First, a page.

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Opponents take sides for London tower fight

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The public inquiry into Renzo Piano's London Bridge Tower begins on 15 April and runs for four weeks. Here Zoë Blackler considers both sides of the argument

During the next four weeks, a case will be heard that will determine the future of London's skyline. Renzo Piano's London Bridge Tower - aka Shard of Glass - is on trial by public inquiry. The outcome will determine whether the borough of Southwark will become the site of Europe's tallest tower and a prestigious UK first for superstar Piano. And it will provide a test case into legislation designed to protect the current jewel of London's skyline, St Paul's Cathedral.

The developer behind the 306m skyscraper, Irvine Sellar, has gathered substantial support for his £350 million project. Southwark, which granted permission for the tower in March 2002, is behind him. So is the mayor's office at the GLA (its chief advisor on architecture, Lord Rogers, will tell the inquiry it is a 'true masterpiece') and, apparently, the local population. According to Southwark, not a single individual resident or local business lodged opposition to the plans.

But steadfastly fighting the proposal is the heritage lobby. English Heritage, the government's statutory advisor, is backed by Historic Royal Palaces (owner of the Tower of London) and Camden council, caretaker of Kenwood and Parliament Hills - sites of the two strategic views of St Paul's Cathedral that EH claims are under threat.

Putting the case for EH will be its assistant regional director for London, Nicholas Antram. Antram denies that EH's position grows out of a general antipathy towards tall buildings, pointing out that it supported Foster's Swiss Re and Farrell's Lots Road towers: 'Unfortunately we are cast in the role of being the body that says no. But we frequently enough support exciting modern architecture and we would love to support Piano's building. But we must be bold and say no when we think the harm is too great.'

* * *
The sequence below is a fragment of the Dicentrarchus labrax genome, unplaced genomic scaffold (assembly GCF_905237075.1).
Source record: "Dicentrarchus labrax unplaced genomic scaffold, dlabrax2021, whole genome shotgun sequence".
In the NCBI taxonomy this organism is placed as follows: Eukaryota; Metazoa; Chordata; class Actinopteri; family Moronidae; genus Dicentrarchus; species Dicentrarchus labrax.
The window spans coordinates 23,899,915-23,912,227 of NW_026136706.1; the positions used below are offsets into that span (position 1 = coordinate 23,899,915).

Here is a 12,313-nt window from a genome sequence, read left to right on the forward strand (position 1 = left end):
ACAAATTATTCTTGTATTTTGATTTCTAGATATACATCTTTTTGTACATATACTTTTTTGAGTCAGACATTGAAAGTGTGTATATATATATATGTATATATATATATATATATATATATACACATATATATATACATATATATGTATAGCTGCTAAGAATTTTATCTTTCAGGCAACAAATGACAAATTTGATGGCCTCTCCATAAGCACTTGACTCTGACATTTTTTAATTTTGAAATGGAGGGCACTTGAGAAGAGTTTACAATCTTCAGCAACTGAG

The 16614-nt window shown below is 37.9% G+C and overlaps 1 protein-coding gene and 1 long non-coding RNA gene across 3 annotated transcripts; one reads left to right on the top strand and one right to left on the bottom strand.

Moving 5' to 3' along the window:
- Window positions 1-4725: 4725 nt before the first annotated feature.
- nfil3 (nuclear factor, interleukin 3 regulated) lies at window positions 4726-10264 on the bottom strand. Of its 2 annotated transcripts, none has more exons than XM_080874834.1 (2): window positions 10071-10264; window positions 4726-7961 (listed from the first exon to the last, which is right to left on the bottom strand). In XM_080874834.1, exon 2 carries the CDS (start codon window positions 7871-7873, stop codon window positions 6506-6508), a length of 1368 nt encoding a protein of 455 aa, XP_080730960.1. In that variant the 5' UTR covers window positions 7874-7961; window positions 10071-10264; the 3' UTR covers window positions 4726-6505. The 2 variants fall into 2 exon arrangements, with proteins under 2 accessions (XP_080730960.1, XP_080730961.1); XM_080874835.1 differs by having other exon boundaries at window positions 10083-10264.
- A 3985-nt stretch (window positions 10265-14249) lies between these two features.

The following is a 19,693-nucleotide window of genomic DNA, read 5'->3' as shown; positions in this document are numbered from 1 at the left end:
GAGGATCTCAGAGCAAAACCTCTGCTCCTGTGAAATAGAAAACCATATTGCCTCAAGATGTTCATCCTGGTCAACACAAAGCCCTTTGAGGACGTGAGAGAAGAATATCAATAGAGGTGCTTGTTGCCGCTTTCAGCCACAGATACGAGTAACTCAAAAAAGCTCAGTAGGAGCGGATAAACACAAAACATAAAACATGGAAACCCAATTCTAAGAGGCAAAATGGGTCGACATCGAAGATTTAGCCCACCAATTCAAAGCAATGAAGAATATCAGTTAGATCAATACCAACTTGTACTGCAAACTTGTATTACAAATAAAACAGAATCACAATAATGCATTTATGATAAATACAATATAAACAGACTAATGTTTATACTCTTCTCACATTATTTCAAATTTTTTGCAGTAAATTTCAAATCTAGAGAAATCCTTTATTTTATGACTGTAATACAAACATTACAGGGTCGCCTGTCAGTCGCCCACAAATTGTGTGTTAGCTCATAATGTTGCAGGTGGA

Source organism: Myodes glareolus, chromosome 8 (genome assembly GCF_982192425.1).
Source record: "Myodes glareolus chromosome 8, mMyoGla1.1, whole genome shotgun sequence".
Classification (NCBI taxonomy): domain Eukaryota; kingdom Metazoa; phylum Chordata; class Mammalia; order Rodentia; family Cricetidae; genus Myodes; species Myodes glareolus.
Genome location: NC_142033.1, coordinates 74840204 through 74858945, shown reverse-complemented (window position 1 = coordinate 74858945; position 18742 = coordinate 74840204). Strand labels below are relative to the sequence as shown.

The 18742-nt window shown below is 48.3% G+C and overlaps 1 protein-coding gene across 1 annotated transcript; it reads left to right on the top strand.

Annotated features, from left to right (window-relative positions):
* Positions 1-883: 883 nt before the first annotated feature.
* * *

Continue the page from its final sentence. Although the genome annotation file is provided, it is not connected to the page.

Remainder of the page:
EH fought and lost the Heron Tower inquiry last year, and Antram is eager to stress that the case against London Bridge is stronger, founded as it is on legally protected, not simply important, views.

Steering a difficult course through the dispute is CABE. The commission's position is a delicate one and hinges on plans for the public realm at ground level - the subject of lastminute intrigue and negotiations. While it would clearly prefer to support a bold piece of modern architecture by an architect of Piano's calibre, it has found itself unable to endorse the scheme fully, without design changes.

The cost of this fight will be substantial.

Estimates place it at £5 million for Sellar and £3 million from the public purse. And Sellar has already pledged £40 million towards improvements to London Bridge station.

But if the tower survives the challenge, and wins over both the planning inspector and secretary of state John Prescott, Sellar's grand projet could begin to take shape late next year.


Supporters of the scheme argue that:

The design of the tower is of exceptionally high quality and will provide a new landmark building for the capital and a dramatic addition to the skyline.

However, CABE has expressed concern about the design at ground floor level and has called for improvements to London Bridge station below the tower and to the surrounding public realm.

London Bridge is an ideal location for a mixed-use, high-density tower that will reinforce the special identity of the area and act as a catalyst for further regeneration.

There are numerous transport links to support the tower's population.

The tower will have a positive impact on London's skyline and will provide a new landmark for the city.


English Heritage's case rests on three issues:

Its key concern, and strongest grounds for opposition, is the impact on two of the 10 protected views of St Paul's Cathedral.

However, while the tower will fall within the viewing corridor of the cathedral as seen from Parliament Hill and Kenwood, it falls within the backdrop to the Dome and government policy here (set out in 1991) is unclear. Piano has also reworked the scheme, including 'feathering' the tip of the spire to dilute some of the criticism.

It objects to the impact of the scheme on the listed buildings and surrounding conservation area - the Grade II-listed Guys Hospital, Southwark Cathedral, Tower Bridge and Lambeth Palace.

It claims the scheme will intrude on two of London's World Heritage Sites - the Tower of London and the Palace of Westminster.

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